The main blog discussions this week include …
Yes, we’re all doing stuff from our home offices. I don’t know what your office is like, but mine’s quite nice. I like it. Until I noticed a strange smell yesterday. Didn’t know what it was, so I had to look around the room a …
I’ve talked about Global Processing Services, GPS, a few times now. They’re the power behind payments processing at several major start-ups like Curve, Revolut and Starling Bank. Anyway, during this crisis, I decided to have a chat with them in more depth and interviewed Shaun …
I’m winding people up with blockchain this week. As I was doing that, a song came back to me on regular occasion. A song about Blockheads. I went back to the song and re-read the lyrics. It’s about Essex Boys back in the 1970s. Not …
There have been two major announcements of women as leaders of banks in the USA in the past month. First, Citibank announced that Jane Fraser would be the new CEO and then Goldman Sachs announced that Stephanie Cohen would head up their consumer and wealth …
There’s an interesting debate about the corporate world: should it be apolitical or take a stance? Actually, in the form of a formal Oxford debating society version of this debate, I should say that: This House believes that companies should avoid politics Our first speaker …
It shows what a complex world we live in within our financial markets. We debate whether companies should get involved in politics, but banks cannot avoid politics. Banks are integral to governments and economies and, as such, are a political tool. Equally, banks choose to operate …
And the main news headlines are ….
IBM to split into two as it reinvents itself – BBC
The world’s first big computing giant wants to focus on higher-margin businesses like the cloud and AI.
How banking giant NatWest adapted to the coronavirus pandemic and lockdowns – Business Live
We spoke to two key NatWest leaders in London and the South East to discuss how the bank had been changed by the pandemic – and about what comes next.
Digital bank for the well-heeled gets licence to build Monument – Sky News
A new digital lender that wants to capture a £200bn slice of Britain’s affluent savings market has secured its initial banking licence and is on the verge of closing a substantial funding round to help accelerate its rollout.
Credit Suisse apologises over black performer at party – BBC
The bank says no offence was intended, after reports that black ex-chief Tidjane Thiam walked out.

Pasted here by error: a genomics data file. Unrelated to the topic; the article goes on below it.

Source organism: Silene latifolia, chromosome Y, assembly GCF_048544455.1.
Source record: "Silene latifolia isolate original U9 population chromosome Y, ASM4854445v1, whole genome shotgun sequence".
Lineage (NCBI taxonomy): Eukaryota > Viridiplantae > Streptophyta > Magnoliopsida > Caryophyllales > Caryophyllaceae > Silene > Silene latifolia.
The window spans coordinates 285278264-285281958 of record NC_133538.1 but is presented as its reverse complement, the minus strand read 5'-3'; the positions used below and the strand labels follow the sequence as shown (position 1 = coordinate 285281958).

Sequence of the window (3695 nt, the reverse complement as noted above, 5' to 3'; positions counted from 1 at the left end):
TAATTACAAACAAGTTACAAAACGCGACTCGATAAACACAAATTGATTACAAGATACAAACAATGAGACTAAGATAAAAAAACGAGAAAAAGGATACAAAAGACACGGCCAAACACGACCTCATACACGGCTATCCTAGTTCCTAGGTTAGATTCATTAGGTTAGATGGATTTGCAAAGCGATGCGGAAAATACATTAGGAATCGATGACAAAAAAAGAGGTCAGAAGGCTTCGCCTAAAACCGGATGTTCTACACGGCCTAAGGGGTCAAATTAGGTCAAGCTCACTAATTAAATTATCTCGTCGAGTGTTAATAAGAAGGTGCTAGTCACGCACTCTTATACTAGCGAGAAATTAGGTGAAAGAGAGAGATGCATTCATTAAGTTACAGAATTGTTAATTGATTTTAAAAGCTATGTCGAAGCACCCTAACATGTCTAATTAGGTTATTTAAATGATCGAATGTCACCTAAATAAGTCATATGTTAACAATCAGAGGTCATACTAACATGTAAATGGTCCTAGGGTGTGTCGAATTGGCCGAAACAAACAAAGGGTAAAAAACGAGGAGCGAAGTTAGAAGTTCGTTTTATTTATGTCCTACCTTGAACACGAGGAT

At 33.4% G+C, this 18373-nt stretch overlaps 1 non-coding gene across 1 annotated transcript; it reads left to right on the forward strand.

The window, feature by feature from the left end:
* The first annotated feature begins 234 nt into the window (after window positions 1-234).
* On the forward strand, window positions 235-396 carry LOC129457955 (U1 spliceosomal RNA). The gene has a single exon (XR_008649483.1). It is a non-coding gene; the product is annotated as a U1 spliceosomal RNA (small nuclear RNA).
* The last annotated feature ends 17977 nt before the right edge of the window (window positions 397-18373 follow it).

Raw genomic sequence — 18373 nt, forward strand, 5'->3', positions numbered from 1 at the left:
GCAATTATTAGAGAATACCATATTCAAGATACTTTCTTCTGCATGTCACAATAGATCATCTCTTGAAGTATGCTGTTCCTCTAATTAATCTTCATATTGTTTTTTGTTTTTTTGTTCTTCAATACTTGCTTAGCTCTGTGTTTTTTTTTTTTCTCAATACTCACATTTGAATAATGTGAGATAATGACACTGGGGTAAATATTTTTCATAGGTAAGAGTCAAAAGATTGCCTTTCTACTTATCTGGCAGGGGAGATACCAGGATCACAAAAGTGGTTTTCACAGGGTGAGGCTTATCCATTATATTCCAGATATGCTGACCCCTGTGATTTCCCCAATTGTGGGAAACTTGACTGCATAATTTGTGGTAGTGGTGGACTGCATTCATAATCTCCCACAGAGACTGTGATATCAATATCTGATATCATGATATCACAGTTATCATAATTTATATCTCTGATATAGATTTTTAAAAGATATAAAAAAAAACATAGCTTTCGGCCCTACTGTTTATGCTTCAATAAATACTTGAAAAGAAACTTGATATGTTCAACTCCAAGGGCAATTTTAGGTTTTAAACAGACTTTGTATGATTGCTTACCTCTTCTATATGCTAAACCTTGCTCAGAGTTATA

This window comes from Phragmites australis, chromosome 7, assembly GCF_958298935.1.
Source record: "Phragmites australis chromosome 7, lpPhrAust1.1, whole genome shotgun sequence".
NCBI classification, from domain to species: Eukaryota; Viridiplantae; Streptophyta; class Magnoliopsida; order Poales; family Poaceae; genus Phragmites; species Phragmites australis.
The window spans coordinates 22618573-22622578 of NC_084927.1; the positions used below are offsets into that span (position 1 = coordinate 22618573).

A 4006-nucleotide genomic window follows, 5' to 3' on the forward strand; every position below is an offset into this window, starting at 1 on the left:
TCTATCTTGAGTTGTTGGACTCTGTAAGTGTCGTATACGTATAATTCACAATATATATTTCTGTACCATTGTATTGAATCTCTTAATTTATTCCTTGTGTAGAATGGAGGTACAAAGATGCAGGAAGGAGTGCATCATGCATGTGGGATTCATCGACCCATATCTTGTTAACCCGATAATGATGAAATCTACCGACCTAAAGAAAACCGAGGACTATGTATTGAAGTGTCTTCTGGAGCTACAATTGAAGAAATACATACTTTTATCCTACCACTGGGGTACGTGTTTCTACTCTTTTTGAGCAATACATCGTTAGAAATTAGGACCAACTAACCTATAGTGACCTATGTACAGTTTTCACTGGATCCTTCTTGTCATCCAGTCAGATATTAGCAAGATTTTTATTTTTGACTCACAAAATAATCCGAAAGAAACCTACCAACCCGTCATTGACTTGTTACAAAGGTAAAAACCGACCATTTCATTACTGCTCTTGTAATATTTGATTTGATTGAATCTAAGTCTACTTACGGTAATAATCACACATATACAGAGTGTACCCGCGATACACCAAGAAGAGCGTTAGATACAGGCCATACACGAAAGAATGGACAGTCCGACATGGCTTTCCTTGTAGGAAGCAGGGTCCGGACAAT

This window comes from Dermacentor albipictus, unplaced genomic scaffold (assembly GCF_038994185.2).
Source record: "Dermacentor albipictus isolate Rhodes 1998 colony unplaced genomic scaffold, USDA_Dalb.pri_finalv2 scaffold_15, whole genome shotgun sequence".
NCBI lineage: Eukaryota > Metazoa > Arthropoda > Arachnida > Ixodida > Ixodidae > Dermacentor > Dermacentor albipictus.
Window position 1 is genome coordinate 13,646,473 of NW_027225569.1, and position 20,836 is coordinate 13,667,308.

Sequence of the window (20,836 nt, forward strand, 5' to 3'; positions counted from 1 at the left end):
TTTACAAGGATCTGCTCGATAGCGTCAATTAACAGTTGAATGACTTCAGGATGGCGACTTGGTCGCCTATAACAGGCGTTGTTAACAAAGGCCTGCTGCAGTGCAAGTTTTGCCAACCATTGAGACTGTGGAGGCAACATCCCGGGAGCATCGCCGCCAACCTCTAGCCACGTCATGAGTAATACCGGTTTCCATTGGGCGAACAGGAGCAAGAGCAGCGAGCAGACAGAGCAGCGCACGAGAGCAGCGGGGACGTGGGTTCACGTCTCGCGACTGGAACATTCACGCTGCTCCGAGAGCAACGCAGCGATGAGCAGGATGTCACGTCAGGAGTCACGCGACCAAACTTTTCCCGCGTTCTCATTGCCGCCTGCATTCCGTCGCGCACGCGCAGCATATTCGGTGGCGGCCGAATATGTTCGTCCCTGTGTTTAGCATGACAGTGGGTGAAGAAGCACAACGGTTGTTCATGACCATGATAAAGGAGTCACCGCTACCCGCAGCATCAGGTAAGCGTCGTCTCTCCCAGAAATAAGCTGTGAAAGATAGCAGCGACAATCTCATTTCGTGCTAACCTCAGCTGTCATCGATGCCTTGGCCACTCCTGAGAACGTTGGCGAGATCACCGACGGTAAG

This startup is taking on big banks. And it’s working. – CNN
The economic forces set off by the pandemic are crushing traditional banks. Yet Chime, a startup taking aim at big banks, is booming. And it doesn’t have a single bank branch.
Credit Suisse apologises over black janitor act at chairman’s party – Guardian
Bank’s former chief executive reportedly walked out of room during act at party last year A leading investment bank has apologised for “any offence caused” after it was reported that its black former chief executive left his chairman’s birthday party when a black performer dressed as a janitor danced on
Banks set for ‘mass branch closures’ as pandemic pushes more people online – Daily Mail
A longstanding campaigner for shared bank branches says the industry has little interest in ensuring that people have nationwide access to cash – and fears the country is facing further ‘mass’ branch closures.
How the Bank of England used quantitative easing to make £150bn disappear – Daily Mail
More than £150billion of free money has helped fund the Government’s borrowing binge, a Mail on Sunday investigation can reveal.
Andy Haldane: the funnyman central banker who’s not great at maths – Guardian
Bank chief economist attracted attention with a quirky speech this week, but not for the first time Coronavirus – latest updates See all our coronavirus coverage “I’m Andy, and I’m a central banker,” said Andy Haldane, the Bank of England’s chief economist, to a ripple of laughter as he began
Bank of England’s Andy Haldane has lost touch with reality – The Telegraph
How apt that Andy Haldane likes children’s folk stories. To listen to the Bank of England’s chief economist, you might wonder what fairy tale he’s living in at the moment. Or perhaps it was an acorn falling on his head that prompted a series of bizarre speeches from Haldane?